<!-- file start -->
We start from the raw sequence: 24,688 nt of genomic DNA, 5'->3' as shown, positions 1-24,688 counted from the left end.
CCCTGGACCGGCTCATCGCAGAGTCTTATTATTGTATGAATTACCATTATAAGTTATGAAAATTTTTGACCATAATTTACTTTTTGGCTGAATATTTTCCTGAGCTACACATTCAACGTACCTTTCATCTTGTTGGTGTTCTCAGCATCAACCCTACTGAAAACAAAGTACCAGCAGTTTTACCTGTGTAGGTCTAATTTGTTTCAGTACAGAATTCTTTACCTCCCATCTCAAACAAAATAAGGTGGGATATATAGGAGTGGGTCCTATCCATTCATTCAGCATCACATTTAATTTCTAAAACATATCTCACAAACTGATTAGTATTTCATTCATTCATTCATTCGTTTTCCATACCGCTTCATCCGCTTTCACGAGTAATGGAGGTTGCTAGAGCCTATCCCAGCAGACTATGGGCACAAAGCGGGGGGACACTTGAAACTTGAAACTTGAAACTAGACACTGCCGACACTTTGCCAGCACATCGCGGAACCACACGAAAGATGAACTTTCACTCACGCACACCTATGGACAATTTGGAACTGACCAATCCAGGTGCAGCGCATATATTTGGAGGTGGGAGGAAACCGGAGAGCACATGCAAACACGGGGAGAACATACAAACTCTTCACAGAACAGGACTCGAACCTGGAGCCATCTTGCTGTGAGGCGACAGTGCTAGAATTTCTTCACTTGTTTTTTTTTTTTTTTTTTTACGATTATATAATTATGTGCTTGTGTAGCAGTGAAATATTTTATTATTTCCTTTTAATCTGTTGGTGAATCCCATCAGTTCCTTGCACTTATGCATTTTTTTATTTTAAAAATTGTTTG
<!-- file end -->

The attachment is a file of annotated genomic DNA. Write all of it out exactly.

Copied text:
We start from the raw sequence: 24,688 nt of genomic DNA, 5'->3' as shown, positions 1-24,688 counted from the left end.
CCCTGGACCGGCTCATCGCAGAGTCTTATTATTGTATGAATTACCATTATAAGTTATGAAAATTTTTGACCATAATTTACTTTTTGGCTGAATATTTTCCTGAGCTACACATTCAACGTACCTTTCATCTTGTTGGTGTTCTCAGCATCAACCCTACTGAAAACAAAGTACCAGCAGTTTTACCTGTGTAGGTCTAATTTGTTTCAGTACAGAATTCTTTACCTCCCATCTCAAACAAAATAAGGTGGGATATATAGGAGTGGGTCCTATCCATTCATTCAGCATCACATTTAATTTCTAAAACATATCTCACAAACTGATTAGTATTTCATTCATTCATTCATTCGTTTTCCATACCGCTTCATCCGCTTTCACGAGTAATGGAGGTTGCTAGAGCCTATCCCAGCAGACTATGGGCACAAAGCGGGGGGACACTTGAAACTTGAAACTTGAAACTAGACACTGCCGACACTTTGCCAGCACATCGCGGAACCACACGAAAGATGAACTTTCACTCACGCACACCTATGGACAATTTGGAACTGACCAATCCAGGTGCAGCGCATATATTTGGAGGTGGGAGGAAACCGGAGAGCACATGCAAACACGGGGAGAACATACAAACTCTTCACAGAACAGGACTCGAACCTGGAGCCATCTTGCTGTGAGGCGACAGTGCTAGAATTTCTTCACTTGTTTTTTTTTTTTTTTTTTTACGATTATATAATTATGTGCTTGTGTAGCAGTGAAATATTTTATTATTTCCTTTTAATCTGTTGGTGAATCCCATCAGTTCCTTGCACTTATGCATTTTTTTATTTTAAAAATTGTTTG